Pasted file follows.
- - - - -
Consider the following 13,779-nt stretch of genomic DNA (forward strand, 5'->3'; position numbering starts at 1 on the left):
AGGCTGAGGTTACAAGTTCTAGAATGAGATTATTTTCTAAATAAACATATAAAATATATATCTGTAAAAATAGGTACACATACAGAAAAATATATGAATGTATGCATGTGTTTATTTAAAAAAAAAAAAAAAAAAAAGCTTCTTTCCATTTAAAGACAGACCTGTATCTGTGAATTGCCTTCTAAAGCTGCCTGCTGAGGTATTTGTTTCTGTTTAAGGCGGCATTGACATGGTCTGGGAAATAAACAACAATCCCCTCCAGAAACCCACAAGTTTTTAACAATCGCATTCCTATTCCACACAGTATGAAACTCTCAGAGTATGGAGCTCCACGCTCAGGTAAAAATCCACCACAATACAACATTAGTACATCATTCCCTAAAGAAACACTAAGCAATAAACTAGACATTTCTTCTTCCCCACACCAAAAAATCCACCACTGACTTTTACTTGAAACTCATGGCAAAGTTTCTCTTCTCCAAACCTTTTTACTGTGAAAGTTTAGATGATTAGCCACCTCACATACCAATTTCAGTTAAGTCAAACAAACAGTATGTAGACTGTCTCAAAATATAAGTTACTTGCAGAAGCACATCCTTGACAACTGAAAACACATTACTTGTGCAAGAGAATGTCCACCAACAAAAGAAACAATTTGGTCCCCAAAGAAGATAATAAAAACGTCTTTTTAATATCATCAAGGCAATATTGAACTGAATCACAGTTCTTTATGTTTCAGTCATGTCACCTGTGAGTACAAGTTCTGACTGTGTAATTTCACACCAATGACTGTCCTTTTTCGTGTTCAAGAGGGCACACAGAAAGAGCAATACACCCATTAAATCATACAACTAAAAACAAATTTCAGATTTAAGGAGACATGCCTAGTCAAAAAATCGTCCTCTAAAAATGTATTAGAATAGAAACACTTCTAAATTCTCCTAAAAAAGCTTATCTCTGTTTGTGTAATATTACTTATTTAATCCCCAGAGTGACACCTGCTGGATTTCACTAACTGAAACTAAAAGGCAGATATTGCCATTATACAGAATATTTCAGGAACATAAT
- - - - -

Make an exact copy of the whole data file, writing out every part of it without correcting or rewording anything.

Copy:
Consider the following 13,779-nt stretch of genomic DNA (forward strand, 5'->3'; position numbering starts at 1 on the left):
AGGCTGAGGTTACAAGTTCTAGAATGAGATTATTTTCTAAATAAACATATAAAATATATATCTGTAAAAATAGGTACACATACAGAAAAATATATGAATGTATGCATGTGTTTATTTAAAAAAAAAAAAAAAAAAAAGCTTCTTTCCATTTAAAGACAGACCTGTATCTGTGAATTGCCTTCTAAAGCTGCCTGCTGAGGTATTTGTTTCTGTTTAAGGCGGCATTGACATGGTCTGGGAAATAAACAACAATCCCCTCCAGAAACCCACAAGTTTTTAACAATCGCATTCCTATTCCACACAGTATGAAACTCTCAGAGTATGGAGCTCCACGCTCAGGTAAAAATCCACCACAATACAACATTAGTACATCATTCCCTAAAGAAACACTAAGCAATAAACTAGACATTTCTTCTTCCCCACACCAAAAAATCCACCACTGACTTTTACTTGAAACTCATGGCAAAGTTTCTCTTCTCCAAACCTTTTTACTGTGAAAGTTTAGATGATTAGCCACCTCACATACCAATTTCAGTTAAGTCAAACAAACAGTATGTAGACTGTCTCAAAATATAAGTTACTTGCAGAAGCACATCCTTGACAACTGAAAACACATTACTTGTGCAAGAGAATGTCCACCAACAAAAGAAACAATTTGGTCCCCAAAGAAGATAATAAAAACGTCTTTTTAATATCATCAAGGCAATATTGAACTGAATCACAGTTCTTTATGTTTCAGTCATGTCACCTGTGAGTACAAGTTCTGACTGTGTAATTTCACACCAATGACTGTCCTTTTTCGTGTTCAAGAGGGCACACAGAAAGAGCAATACACCCATTAAATCATACAACTAAAAACAAATTTCAGATTTAAGGAGACATGCCTAGTCAAAAAATCGTCCTCTAAAAATGTATTAGAATAGAAACACTTCTAAATTCTCCTAAAAAAGCTTATCTCTGTTTGTGTAATATTACTTATTTAATCCCCAGAGTGACACCTGCTGGATTTCACTAACTGAAACTAAAAGGCAGATATTGCCATTATACAGAATATTTCAGGAACATAAT